Local residents of Charlottesville sit together, pay their respects and cry at a vigil where 20 candles were burned for the 19 people injured and one killed when a car plowed into a crowd of counter protesters at the “Unite the Right” rally organized by white nationalists in Charlottesville, Virginia. (Source: Reuters) Related News
A disquiet anxiety has surrounded the residents of Charlottesville, many of whom are Indian Americans, after a rally of white supremacists ended in violent clashes with counter-protesters and claimed the life a 32-year-old woman. While normalcy seemed to have returned to the city by afternoon yesterday, residents grappled with shock and fear following a day of violence when a car rammed into a crowd peacefully protesting against the rally by white supremacists.
The city in the US state of Virginia has a significant Indian and Indian-American population, but there was no report of anyone from the community being injured in the violence on Saturday. Two police officers monitoring the demonstration died following a helicopter crash near the protest site and 19 others were injured, though, unofficial figures could be high.
“It’s still difficult for us to understand and grapple with the reality that such a thing has happened. This is not what the city is about,” Sankaran Venkataraman, said Senior Associate Dean for Faculty and Research, MasterCard, Professor of Business Administration at the University of Virginia. Venkataraman has lived in Charlottesville, which is about 120 miles southwest of Washington DC, for nearly 20 years.
His daughters’ friend had gone to the downtown to take part in the counter protest to the white supremacist rally on Saturday. She has returned with a broken leg. “(The violence) doesn’t represent any of the views or characters of the people here. We are progressive people who believe in diversity and inclusiveness. “For something like this to happen is a shock to us. The notions of racism, hatred, bigotry are completely antithetical to the views of most citizens of Charlottesville,” Venkataraman, who recently returned from Tamil Nadu, said.
The Virginia university, closed for summer, is set to open in two weeks and students, a sizable number from outside the US, including India, would start arriving next week. “I am sure there’s a sense of anxiety among students here,” Venkataraman added. Vilas Annavarapu, an Indian-American and student of political science at the university, was among the few who stayed back at the campus to attend to their training classes.
Annavarapu is also an office-bearer of the Indian Student Association at the varsity. It has about 300 active members. While he did not leave the campus on Saturday, he had a scary encounter with white supremacists on Friday night when hundreds of them had a surprise rally inside the campus. “They came like right there,” Annavarapu said, pointing to the place inside the campus where the gathering happened. “It was frightening,” he said.
“Frustration I think, would be an accurate word to describe the general sentiment,” Annavarapu said. “From an intellectual standpoint, I’ve always understood that being a person of colour, I will have to be more careful when I walk down the streets. But I don’t think I’ve ever felt as threatened as I have over these past two days.” The protesters were openly carrying guns, including AK-47, reports said.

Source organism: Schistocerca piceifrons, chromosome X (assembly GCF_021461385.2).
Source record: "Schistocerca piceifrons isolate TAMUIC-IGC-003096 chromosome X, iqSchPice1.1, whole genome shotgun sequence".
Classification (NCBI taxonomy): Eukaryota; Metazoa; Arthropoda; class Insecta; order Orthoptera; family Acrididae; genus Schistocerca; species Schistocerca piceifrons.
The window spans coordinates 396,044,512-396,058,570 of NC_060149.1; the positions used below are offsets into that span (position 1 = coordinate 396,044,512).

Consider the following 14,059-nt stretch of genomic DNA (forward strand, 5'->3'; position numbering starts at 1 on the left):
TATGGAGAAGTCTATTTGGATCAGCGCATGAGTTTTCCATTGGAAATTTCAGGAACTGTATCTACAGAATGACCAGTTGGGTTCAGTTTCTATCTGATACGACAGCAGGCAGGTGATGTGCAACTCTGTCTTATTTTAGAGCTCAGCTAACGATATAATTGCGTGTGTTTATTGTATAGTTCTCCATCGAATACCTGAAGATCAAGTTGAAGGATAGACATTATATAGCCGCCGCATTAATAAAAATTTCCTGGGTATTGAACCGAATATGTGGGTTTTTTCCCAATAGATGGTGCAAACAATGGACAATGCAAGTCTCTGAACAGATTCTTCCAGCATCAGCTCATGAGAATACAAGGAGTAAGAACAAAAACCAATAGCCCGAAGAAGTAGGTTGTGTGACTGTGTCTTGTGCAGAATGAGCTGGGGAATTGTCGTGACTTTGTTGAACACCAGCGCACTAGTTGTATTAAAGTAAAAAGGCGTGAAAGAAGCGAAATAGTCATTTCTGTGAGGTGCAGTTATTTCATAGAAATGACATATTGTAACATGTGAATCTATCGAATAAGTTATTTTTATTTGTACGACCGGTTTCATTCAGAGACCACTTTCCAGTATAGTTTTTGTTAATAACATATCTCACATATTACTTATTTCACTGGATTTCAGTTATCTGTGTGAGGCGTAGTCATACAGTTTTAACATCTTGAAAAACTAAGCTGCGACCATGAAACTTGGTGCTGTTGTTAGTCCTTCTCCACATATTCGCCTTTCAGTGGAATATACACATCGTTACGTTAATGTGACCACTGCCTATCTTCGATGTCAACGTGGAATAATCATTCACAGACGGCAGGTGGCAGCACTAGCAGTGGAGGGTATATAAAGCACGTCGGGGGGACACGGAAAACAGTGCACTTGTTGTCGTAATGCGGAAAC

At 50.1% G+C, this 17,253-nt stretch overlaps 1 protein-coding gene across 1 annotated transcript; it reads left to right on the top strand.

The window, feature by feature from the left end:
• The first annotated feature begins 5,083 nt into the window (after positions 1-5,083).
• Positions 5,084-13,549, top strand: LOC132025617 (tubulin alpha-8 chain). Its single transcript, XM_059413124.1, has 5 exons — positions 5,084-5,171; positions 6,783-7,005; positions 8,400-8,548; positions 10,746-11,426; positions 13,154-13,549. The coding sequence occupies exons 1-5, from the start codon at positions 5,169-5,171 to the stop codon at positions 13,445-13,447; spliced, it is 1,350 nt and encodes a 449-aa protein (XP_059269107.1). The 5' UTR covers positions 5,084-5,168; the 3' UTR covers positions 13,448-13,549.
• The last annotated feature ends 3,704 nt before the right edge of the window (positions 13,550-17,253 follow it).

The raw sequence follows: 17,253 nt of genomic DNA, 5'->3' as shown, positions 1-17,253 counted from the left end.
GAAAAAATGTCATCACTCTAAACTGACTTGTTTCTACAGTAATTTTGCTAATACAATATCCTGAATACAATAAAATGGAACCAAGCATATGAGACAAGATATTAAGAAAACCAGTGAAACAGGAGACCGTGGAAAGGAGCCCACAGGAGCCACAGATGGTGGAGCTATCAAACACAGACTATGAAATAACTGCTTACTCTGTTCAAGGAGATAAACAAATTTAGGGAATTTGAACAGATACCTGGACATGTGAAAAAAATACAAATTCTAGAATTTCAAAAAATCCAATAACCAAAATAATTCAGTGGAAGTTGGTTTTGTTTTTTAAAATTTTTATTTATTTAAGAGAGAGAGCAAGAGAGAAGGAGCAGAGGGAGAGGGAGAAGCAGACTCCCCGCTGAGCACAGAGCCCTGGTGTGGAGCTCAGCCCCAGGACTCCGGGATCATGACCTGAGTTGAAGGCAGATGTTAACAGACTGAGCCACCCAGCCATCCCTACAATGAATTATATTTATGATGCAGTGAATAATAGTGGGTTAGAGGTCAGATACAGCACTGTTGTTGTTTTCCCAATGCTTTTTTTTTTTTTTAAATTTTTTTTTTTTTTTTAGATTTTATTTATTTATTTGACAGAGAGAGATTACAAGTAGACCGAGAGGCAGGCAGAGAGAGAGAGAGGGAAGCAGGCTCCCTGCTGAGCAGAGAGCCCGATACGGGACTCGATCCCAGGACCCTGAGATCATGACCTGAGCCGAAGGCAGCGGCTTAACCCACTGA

Annavarapu feels the election of Donald Trump, who has a following among the white supremacists, as the US president has encourage the far-right groups. “It’s not like these views are anything new, it’s just that now people feel as if they have the authority to come into public and wave them around, as if they’re not doing anything wrong. I understand that they have free speech, but that doesn’t give them the right to incite violence,” he said.
For Larry Goedde Jr, a guitar technician by profession, it was a harrowing experience. His faced was banged on the concrete street by one of the white supremacists on Saturday, causing several bruises to his face. “I was just crossing the street and this pickup truck rolled up on me. And they just slammed me down face first, stomped me and then just drove,” he said.
Goedde, who recently returned to his home town after 11 years in Montreal, said many others faced similar situation. “I wasn’t the only one that described this scene. When I went to the ER (emergency room at the hospital) last night, it was full of people. Like with injuries. All of the staff were just, they were tired. They were covered in blood,” he said.
Goedde, however, said the city residents have maintained their cool. “It’s unbelievable. The only people that they (police) were willing to protect was the white supremacist. They had no intention of ever protecting any other… If you weren’t holding an assault rifle, and if you didn’t have a swastika on you, they were not interested in protecting you. And that’s not hyperbole. I just saw it over and over again”.
For eminent Indologist and resident of Charlottesville Daniel J Ehnbom, it was terrible experience. “The principle blame is with the neo-Nazis, because they deliberately set up to make trouble and they did. It’s a very sad thing for Charlottesville. People are still shocked,” Ehnbom said.
“The town and the university have a long way to go to heal this. There is a lot to be done about race relations, racism,” the author of the Indian Miniatures asserted. “The fact that this manifest itself in (Thomas) Jefferson’s hometown is horrifying,” Ehnbom said, referring to the third president of the United States and the principal author of the Declaration of Independence.
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